How cloud infrastructure can support DevOps

Software development companies have realized that outsourcing to a managed IT services provider can support production. Setting up an elaborate, in-house data center is challenging, particularly for a company that tries to channel the majority of its resources into creating operating systems, productivity suites, customer relationship management tools and other applications. 

As a result, many of these enterprises have taken a development and operations (DevOps) approach and hired cloud hosting corporations to provide them with a flexible, stable environment. IT professionals have speculated that cloud technology will surpass in-house solutions in the years to come - some have even claimed that it has already done so. Cloud infrastructure enables software professionals to fabricate, modify and access their programs from multiple locations in a seamless fashion. 

Making the best use of the cloud 
Depending on the structure of an organization, the deployment model its executives choose to invest in may vary considerably. According to Skytap's Director of Products and Network World contributor Sumit Mehrota, a hybrid deployment may be the best way to strengthen DevOps. This protocol consists of a software developer (or any other organization) integrating its private cloud environment with the scalability and versatility of a public cloud solution. This way, enterprises can capitalize on the cost-efficiency associated with the latter solution while utilizing a platform in which resources can be released and provisioned in a matter of minutes.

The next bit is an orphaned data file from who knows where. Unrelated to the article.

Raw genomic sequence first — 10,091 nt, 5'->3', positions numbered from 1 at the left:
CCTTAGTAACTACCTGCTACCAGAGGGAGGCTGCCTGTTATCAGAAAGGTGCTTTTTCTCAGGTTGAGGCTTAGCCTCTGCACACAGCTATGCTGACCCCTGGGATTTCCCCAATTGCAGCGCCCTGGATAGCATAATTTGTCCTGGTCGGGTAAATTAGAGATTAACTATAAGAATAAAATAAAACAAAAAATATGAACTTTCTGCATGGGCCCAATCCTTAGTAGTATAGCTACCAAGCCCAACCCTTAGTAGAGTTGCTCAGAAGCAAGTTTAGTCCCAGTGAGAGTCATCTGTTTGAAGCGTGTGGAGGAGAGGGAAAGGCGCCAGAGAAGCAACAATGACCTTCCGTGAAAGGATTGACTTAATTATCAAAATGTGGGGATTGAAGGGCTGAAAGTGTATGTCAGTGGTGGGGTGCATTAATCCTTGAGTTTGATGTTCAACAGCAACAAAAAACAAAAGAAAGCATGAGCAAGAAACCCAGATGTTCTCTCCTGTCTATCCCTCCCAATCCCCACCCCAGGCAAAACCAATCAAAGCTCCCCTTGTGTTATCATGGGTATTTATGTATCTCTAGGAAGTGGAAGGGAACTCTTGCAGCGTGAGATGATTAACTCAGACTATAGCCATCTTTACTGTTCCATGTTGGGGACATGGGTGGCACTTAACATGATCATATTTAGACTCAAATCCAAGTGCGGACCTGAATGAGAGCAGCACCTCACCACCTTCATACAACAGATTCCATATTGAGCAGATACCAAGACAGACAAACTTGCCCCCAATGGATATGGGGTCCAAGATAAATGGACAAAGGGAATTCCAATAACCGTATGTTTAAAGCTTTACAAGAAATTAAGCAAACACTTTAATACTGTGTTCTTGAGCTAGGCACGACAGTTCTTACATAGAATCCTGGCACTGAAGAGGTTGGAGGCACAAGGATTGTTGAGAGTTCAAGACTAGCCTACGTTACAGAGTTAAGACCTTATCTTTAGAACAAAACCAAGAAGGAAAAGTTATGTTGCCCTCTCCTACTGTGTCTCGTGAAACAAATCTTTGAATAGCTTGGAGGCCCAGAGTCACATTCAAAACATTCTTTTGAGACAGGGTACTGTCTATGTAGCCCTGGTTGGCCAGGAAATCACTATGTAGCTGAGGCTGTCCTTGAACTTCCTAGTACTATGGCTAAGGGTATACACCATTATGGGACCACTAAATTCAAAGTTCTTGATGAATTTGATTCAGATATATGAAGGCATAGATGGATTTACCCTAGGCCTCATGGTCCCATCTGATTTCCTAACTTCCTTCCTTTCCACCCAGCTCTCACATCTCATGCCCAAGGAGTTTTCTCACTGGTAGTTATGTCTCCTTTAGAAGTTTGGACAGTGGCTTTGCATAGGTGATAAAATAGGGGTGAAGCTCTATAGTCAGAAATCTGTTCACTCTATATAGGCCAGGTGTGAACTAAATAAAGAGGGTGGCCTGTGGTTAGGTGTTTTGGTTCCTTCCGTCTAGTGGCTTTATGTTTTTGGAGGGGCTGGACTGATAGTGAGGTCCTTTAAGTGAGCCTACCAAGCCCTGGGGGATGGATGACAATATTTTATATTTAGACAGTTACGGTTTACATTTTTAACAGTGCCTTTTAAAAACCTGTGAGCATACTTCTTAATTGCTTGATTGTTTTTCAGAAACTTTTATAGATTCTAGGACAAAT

In addition, this method proves extremely useful for software companies in the later stages of the production game, specifically, performance testing and troubleshooting. During this phase, IT typically requires greater capacity to rapidly acquire, prepare and provision new applications so that they can acquire a competitive edge. 

There's also the option of developing programs solely through a public cloud solution - eliminating in-house infrastructure costs entirely. Though some experts have remained skeptical of Software-as-a-Service in the past, security measures have improved immensely since the solution came into its form a couple of years ago. 

The basic benefits of a service level agreement 
Business 2 Community outlined some of the rudimentary reasons why corporations generally choose to invest in cloud web hosting, primarily because IT costs are significantly reduced. A start-up company looking to develop the next big iPhone app or enterprise resource planning solution can do so without having to worry about purchasing expensive server equipment. 

If an organization isn't  smart about its budgeting, then public cloud computing costs are likely to grow out of proportion. Businesses can make do with the amount of space they use while continuing to grow if they prioritize what they can put in the cloud and what they can keep on a desktop. Though scalability is certainly an advantage over those trying to construct software through stringent boundaries, letting volume utilization get out of hand can spike costs. 

DevOps need an efficient way to collaborate, seamless channels to communicate and a convenient environment in which they can create new products. There can never be enough tools to assist those participating in the technological world, and the cloud appears to be the perfect place to build these assets. 

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